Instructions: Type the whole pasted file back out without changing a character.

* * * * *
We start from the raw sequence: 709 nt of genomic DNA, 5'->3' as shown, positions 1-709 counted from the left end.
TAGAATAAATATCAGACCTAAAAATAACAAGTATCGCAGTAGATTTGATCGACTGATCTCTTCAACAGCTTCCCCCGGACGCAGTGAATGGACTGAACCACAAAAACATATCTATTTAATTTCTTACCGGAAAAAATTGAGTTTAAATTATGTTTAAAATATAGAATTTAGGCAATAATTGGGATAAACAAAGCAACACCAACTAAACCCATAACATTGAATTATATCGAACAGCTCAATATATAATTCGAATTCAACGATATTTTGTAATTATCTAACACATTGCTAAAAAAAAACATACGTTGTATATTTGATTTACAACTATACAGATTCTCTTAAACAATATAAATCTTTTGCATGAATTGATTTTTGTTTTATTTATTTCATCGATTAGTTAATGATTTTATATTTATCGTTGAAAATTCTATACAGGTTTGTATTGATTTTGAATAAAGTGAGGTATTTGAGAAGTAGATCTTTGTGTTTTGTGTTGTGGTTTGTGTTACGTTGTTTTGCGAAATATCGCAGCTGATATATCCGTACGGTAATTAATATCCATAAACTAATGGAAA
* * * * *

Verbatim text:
We start from the raw sequence: 709 nt of genomic DNA, 5'->3' as shown, positions 1-709 counted from the left end.
TAGAATAAATATCAGACCTAAAAATAACAAGTATCGCAGTAGATTTGATCGACTGATCTCTTCAACAGCTTCCCCCGGACGCAGTGAATGGACTGAACCACAAAAACATATCTATTTAATTTCTTACCGGAAAAAATTGAGTTTAAATTATGTTTAAAATATAGAATTTAGGCAATAATTGGGATAAACAAAGCAACACCAACTAAACCCATAACATTGAATTATATCGAACAGCTCAATATATAATTCGAATTCAACGATATTTTGTAATTATCTAACACATTGCTAAAAAAAAACATACGTTGTATATTTGATTTACAACTATACAGATTCTCTTAAACAATATAAATCTTTTGCATGAATTGATTTTTGTTTTATTTATTTCATCGATTAGTTAATGATTTTATATTTATCGTTGAAAATTCTATACAGGTTTGTATTGATTTTGAATAAAGTGAGGTATTTGAGAAGTAGATCTTTGTGTTTTGTGTTGTGGTTTGTGTTACGTTGTTTTGCGAAATATCGCAGCTGATATATCCGTACGGTAATTAATATCCATAAACTAATGGAAA